Lowering Limits on investment could do more harm than good
TORONTO, Nov. 17, 2014 /CNW/ - We all know about the stock market. Trillions of dollars in a highly regulated, transparent trading environment that fuels corporate growth. But there is another, larger source of corporate funding. The "exempt market". You may know it from the money you invested in your brother's new business, with only a small application form to fill out. You may not know that the exempt market is BIGGER than the traditional stock market. More money is being invested in the largely unregulated market, than in the traditional one.
Governments have noticed. And regulators are promising to crack down on this unregulated market with stricter controls, and smaller investing limits. With the amount of money at stake, investors are right to ask, "Do the regulators know what they are getting into?"
Prof. Jack Mintz, Director of The School of Public Policy, released a new report today that helps answer that question with a three-pronged rebuff to proposed regulation. "Much more data and study of the exempt market is needed before we rush into the kinds of regulations that Quebec, Ontario, Alberta and Saskatchewan are considering - like a lower investment limit, that could harm a capital market is a major driver of new business and innovation. We need to tread lightly. There are three reasons why proposed regulation needs to be reconsidered. First is the lack of knowledge about this market. Regulators have a responsibility to fully understand the size, scope and operations of this market before attempting to further regulating it. Second, no substantive need has been demonstrated to cap contributions made by eligible investors to $30,000. This is a solution to a problem that has not been clearly articulated. Finally, proposed regulations aimed at limiting the number of investors in the exempt market could actually discourage solid firms from entering the market, and leave only less stable companies behind," said Mintz today.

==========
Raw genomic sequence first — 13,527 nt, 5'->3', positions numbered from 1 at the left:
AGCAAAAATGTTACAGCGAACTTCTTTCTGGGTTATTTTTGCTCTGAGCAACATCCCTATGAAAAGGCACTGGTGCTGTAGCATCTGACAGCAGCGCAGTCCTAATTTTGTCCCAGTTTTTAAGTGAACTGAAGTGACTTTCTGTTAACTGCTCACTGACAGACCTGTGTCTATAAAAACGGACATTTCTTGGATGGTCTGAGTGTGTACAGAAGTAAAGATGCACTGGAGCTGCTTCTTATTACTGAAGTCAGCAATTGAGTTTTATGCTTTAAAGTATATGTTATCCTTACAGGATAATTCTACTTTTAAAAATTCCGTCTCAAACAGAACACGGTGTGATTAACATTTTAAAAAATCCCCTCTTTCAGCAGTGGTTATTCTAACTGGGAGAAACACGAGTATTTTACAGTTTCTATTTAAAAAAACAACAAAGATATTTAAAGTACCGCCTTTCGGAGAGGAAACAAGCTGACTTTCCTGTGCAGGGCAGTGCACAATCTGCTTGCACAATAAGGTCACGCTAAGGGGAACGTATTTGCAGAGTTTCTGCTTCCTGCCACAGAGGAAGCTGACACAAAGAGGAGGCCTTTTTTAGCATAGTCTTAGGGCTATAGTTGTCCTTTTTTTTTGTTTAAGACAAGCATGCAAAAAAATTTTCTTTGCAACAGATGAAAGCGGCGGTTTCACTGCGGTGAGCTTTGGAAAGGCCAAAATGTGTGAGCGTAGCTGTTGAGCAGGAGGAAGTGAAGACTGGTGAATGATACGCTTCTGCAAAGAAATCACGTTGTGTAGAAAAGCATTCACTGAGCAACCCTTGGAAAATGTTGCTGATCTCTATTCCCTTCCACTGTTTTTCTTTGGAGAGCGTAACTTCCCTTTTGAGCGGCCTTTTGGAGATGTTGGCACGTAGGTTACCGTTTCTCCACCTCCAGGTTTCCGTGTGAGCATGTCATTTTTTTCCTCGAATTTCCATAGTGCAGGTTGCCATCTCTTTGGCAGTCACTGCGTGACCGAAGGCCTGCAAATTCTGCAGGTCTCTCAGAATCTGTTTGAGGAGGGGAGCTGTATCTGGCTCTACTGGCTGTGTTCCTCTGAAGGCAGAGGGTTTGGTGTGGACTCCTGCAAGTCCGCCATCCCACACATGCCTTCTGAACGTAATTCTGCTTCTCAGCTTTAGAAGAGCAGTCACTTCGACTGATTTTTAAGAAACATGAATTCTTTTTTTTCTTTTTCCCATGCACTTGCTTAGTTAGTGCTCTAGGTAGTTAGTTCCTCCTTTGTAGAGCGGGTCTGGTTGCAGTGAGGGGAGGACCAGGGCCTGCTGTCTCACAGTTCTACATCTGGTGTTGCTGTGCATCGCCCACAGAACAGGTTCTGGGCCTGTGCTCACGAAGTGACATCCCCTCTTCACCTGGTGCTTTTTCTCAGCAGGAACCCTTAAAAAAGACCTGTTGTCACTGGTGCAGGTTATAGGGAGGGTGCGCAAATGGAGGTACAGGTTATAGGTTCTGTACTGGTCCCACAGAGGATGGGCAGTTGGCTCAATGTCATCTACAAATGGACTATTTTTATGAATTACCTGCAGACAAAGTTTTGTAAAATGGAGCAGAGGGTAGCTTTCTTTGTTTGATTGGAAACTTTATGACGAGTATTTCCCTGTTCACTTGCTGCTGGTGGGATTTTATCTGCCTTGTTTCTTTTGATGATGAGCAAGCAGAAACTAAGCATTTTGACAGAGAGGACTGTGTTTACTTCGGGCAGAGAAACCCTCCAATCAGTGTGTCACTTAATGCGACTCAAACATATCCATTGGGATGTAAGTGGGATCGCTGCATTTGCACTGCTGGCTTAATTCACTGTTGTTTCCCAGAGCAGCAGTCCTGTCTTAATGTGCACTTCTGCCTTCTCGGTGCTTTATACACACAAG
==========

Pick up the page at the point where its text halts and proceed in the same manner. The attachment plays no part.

The paper can be found at http://policyschool.ucalgary.ca, then click on "publications".
SOURCE: The School of Public Policy - University of Calgary
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